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08 March 2013

Forcing versus Withdrawal for Conflict Resolution

Is it true that the Forcing conflict resolution technique is worse than Withdrawal?

Withdrawal can have negative or positive consequences. On the negative side, left to themselves, people may escalate the conflict to the point that the PM loses control. While time passes, risks may evolve into issues, or issues into problems.

On the other hand, people may calm down and consider each others' needs and opinions. In time, they may voluntarily find ways to meet all needs, or at least reach a compromise. They might also find a new solution. So the problem may solve itself. It's important for the PM to respect the team's ability to solve problems and allow them "space" to do so.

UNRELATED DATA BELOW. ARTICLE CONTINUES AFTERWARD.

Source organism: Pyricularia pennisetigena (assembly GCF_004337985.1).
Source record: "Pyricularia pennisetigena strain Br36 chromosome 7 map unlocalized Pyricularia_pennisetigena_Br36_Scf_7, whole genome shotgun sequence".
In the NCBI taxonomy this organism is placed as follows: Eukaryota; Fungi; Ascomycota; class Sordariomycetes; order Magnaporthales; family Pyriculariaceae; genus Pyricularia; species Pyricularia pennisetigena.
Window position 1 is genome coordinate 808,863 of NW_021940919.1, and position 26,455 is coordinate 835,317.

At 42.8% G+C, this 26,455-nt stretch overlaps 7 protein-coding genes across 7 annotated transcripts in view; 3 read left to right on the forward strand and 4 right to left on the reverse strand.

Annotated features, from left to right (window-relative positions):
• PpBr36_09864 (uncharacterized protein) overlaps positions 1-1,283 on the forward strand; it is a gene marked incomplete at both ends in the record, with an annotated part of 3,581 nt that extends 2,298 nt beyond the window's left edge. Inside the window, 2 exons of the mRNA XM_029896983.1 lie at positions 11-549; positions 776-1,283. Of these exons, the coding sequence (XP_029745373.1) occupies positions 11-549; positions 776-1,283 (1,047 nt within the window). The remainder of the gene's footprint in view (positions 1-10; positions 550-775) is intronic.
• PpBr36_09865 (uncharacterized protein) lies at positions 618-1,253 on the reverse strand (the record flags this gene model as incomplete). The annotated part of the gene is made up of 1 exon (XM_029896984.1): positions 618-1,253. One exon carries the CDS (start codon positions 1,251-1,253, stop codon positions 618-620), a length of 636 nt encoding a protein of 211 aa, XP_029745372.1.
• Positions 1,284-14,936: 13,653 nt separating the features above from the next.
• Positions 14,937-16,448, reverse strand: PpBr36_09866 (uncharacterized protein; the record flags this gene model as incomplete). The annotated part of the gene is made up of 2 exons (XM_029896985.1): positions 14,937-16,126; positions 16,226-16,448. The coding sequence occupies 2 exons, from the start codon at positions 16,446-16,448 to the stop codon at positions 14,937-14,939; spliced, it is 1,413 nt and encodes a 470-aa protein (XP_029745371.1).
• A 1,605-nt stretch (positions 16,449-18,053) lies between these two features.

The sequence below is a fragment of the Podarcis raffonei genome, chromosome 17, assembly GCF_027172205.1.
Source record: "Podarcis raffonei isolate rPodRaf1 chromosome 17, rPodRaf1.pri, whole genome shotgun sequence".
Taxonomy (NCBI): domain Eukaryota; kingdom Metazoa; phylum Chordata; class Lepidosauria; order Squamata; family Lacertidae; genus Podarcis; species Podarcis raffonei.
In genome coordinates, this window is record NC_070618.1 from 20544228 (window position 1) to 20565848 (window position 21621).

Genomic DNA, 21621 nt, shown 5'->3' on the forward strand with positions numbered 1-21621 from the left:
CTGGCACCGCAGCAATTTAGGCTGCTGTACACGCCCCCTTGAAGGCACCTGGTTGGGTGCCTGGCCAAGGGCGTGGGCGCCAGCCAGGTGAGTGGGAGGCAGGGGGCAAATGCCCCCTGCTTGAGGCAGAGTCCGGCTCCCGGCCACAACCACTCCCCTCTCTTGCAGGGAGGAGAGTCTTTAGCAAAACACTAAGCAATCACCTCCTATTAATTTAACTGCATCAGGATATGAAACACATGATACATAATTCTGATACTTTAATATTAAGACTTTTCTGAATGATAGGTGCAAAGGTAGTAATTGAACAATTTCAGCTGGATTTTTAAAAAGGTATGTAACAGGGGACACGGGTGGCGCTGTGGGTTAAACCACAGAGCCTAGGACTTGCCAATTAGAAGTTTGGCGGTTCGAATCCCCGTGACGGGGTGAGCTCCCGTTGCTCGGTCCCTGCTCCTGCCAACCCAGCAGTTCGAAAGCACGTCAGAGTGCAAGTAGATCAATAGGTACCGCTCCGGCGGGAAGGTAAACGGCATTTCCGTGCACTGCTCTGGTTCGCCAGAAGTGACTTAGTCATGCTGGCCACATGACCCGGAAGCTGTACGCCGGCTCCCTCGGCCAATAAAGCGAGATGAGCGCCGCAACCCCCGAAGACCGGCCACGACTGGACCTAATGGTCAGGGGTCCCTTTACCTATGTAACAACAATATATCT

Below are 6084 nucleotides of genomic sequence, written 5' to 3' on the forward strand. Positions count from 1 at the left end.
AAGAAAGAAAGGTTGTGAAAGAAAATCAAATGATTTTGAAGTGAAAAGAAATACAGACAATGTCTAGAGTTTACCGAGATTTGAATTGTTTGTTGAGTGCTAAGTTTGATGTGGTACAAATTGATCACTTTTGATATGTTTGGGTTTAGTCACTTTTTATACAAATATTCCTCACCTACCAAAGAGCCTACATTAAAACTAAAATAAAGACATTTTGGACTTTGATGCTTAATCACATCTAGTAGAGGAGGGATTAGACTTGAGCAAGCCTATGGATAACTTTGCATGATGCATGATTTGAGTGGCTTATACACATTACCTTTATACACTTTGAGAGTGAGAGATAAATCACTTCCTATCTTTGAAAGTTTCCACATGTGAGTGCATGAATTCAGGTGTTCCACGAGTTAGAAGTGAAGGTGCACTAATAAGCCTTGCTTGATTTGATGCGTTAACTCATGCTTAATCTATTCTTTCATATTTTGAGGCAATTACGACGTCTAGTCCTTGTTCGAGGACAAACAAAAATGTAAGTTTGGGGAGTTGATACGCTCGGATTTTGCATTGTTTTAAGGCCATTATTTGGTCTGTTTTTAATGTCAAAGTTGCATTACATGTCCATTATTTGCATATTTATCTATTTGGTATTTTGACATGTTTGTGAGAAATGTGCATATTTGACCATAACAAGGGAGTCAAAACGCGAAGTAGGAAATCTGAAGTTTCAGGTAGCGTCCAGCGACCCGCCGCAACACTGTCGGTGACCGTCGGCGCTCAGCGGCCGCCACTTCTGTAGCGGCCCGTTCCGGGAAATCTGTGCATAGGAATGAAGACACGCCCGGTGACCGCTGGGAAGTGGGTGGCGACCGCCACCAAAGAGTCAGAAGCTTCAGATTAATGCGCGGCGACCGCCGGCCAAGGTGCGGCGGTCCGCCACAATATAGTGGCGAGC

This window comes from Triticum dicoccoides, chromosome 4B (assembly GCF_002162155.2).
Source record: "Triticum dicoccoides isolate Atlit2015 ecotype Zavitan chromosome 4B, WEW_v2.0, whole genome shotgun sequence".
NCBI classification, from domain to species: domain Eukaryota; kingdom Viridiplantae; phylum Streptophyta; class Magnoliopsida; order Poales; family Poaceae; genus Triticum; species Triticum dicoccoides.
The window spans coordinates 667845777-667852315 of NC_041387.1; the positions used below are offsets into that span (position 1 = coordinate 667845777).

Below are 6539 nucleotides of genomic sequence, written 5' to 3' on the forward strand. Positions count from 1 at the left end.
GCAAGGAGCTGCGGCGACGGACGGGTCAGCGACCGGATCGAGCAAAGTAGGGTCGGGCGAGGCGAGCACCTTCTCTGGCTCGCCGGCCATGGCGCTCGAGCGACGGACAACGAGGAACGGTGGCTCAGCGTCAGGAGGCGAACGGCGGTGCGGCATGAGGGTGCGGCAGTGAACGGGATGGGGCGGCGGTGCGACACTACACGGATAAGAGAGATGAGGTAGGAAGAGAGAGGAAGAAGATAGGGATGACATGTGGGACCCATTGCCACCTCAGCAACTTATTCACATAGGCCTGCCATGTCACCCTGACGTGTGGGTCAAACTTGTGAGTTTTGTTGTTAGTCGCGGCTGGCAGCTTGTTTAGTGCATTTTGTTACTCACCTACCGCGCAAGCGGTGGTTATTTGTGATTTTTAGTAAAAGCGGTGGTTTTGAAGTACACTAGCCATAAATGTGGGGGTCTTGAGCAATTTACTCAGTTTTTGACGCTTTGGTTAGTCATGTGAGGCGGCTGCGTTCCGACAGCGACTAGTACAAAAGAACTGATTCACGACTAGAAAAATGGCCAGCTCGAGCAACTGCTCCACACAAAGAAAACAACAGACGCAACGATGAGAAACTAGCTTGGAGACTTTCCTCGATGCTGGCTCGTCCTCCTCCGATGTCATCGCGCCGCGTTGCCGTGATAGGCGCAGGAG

Forcing always has losers and creates the risk of driving a less-than-optimal solution. People don't disagree about issues unless somebody sees an aspect that the others do not see. Odds are, if you force a solution, you've missed an opportunity to find a better solution.

Forcing also implies showing disrespect for the "losers," so it demotivates them. Their decrease in performace can becomes a drag to the team. The negative feelings and the drag, in turn, affects the whole team's performance.

You may not have time to find better solutions. Although forcing ranks as the worst technique, circumstances may force you to use it. If you force a solution, you need to follow up with the "losers" to identify the negative consequences. This shows respect for their needs and their perceptions. It also allows you to find ways to mitigate any shortcomings in the forced solution.

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